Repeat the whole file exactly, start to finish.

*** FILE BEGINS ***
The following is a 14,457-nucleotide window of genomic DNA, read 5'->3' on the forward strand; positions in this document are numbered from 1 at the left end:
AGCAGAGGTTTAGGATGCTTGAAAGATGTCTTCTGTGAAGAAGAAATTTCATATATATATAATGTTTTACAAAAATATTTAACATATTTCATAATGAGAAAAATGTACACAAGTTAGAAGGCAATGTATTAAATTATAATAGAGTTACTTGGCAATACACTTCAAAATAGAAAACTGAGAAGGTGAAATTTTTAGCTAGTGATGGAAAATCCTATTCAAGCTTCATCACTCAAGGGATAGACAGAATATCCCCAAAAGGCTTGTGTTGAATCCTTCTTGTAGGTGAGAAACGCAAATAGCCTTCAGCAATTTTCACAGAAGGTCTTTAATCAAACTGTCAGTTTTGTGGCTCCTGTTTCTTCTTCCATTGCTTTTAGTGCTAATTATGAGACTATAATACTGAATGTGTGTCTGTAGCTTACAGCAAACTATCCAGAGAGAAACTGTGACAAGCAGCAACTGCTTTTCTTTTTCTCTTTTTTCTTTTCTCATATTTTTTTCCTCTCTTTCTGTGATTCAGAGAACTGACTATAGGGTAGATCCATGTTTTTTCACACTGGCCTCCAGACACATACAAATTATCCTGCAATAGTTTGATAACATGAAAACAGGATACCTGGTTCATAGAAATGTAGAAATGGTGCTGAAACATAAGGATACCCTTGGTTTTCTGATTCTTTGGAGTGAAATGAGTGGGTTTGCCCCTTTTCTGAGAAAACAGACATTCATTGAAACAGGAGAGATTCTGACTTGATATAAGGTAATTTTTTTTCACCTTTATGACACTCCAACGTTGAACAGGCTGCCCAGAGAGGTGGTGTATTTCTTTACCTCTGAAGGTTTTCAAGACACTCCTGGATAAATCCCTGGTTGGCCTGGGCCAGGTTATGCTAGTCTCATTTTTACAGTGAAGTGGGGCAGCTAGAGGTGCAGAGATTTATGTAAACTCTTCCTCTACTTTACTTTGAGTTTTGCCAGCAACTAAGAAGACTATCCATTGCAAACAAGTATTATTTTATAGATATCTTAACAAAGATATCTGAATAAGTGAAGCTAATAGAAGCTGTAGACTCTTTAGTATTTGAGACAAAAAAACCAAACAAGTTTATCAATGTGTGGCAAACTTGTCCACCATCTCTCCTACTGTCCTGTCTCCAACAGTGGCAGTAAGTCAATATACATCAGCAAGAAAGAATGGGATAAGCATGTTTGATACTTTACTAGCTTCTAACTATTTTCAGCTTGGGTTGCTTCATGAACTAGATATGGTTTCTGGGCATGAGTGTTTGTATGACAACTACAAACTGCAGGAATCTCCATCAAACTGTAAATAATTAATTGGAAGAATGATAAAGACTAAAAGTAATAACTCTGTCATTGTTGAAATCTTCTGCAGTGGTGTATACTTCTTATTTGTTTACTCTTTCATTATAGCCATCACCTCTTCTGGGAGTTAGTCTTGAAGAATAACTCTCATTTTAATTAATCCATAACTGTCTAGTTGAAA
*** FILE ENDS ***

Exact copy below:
The following is a 14,457-nucleotide window of genomic DNA, read 5'->3' on the forward strand; positions in this document are numbered from 1 at the left end:
AGCAGAGGTTTAGGATGCTTGAAAGATGTCTTCTGTGAAGAAGAAATTTCATATATATATAATGTTTTACAAAAATATTTAACATATTTCATAATGAGAAAAATGTACACAAGTTAGAAGGCAATGTATTAAATTATAATAGAGTTACTTGGCAATACACTTCAAAATAGAAAACTGAGAAGGTGAAATTTTTAGCTAGTGATGGAAAATCCTATTCAAGCTTCATCACTCAAGGGATAGACAGAATATCCCCAAAAGGCTTGTGTTGAATCCTTCTTGTAGGTGAGAAACGCAAATAGCCTTCAGCAATTTTCACAGAAGGTCTTTAATCAAACTGTCAGTTTTGTGGCTCCTGTTTCTTCTTCCATTGCTTTTAGTGCTAATTATGAGACTATAATACTGAATGTGTGTCTGTAGCTTACAGCAAACTATCCAGAGAGAAACTGTGACAAGCAGCAACTGCTTTTCTTTTTCTCTTTTTTCTTTTCTCATATTTTTTTCCTCTCTTTCTGTGATTCAGAGAACTGACTATAGGGTAGATCCATGTTTTTTCACACTGGCCTCCAGACACATACAAATTATCCTGCAATAGTTTGATAACATGAAAACAGGATACCTGGTTCATAGAAATGTAGAAATGGTGCTGAAACATAAGGATACCCTTGGTTTTCTGATTCTTTGGAGTGAAATGAGTGGGTTTGCCCCTTTTCTGAGAAAACAGACATTCATTGAAACAGGAGAGATTCTGACTTGATATAAGGTAATTTTTTTTCACCTTTATGACACTCCAACGTTGAACAGGCTGCCCAGAGAGGTGGTGTATTTCTTTACCTCTGAAGGTTTTCAAGACACTCCTGGATAAATCCCTGGTTGGCCTGGGCCAGGTTATGCTAGTCTCATTTTTACAGTGAAGTGGGGCAGCTAGAGGTGCAGAGATTTATGTAAACTCTTCCTCTACTTTACTTTGAGTTTTGCCAGCAACTAAGAAGACTATCCATTGCAAACAAGTATTATTTTATAGATATCTTAACAAAGATATCTGAATAAGTGAAGCTAATAGAAGCTGTAGACTCTTTAGTATTTGAGACAAAAAAACCAAACAAGTTTATCAATGTGTGGCAAACTTGTCCACCATCTCTCCTACTGTCCTGTCTCCAACAGTGGCAGTAAGTCAATATACATCAGCAAGAAAGAATGGGATAAGCATGTTTGATACTTTACTAGCTTCTAACTATTTTCAGCTTGGGTTGCTTCATGAACTAGATATGGTTTCTGGGCATGAGTGTTTGTATGACAACTACAAACTGCAGGAATCTCCATCAAACTGTAAATAATTAATTGGAAGAATGATAAAGACTAAAAGTAATAACTCTGTCATTGTTGAAATCTTCTGCAGTGGTGTATACTTCTTATTTGTTTACTCTTTCATTATAGCCATCACCTCTTCTGGGAGTTAGTCTTGAAGAATAACTCTCATTTTAATTAATCCATAACTGTCTAGTTGAAA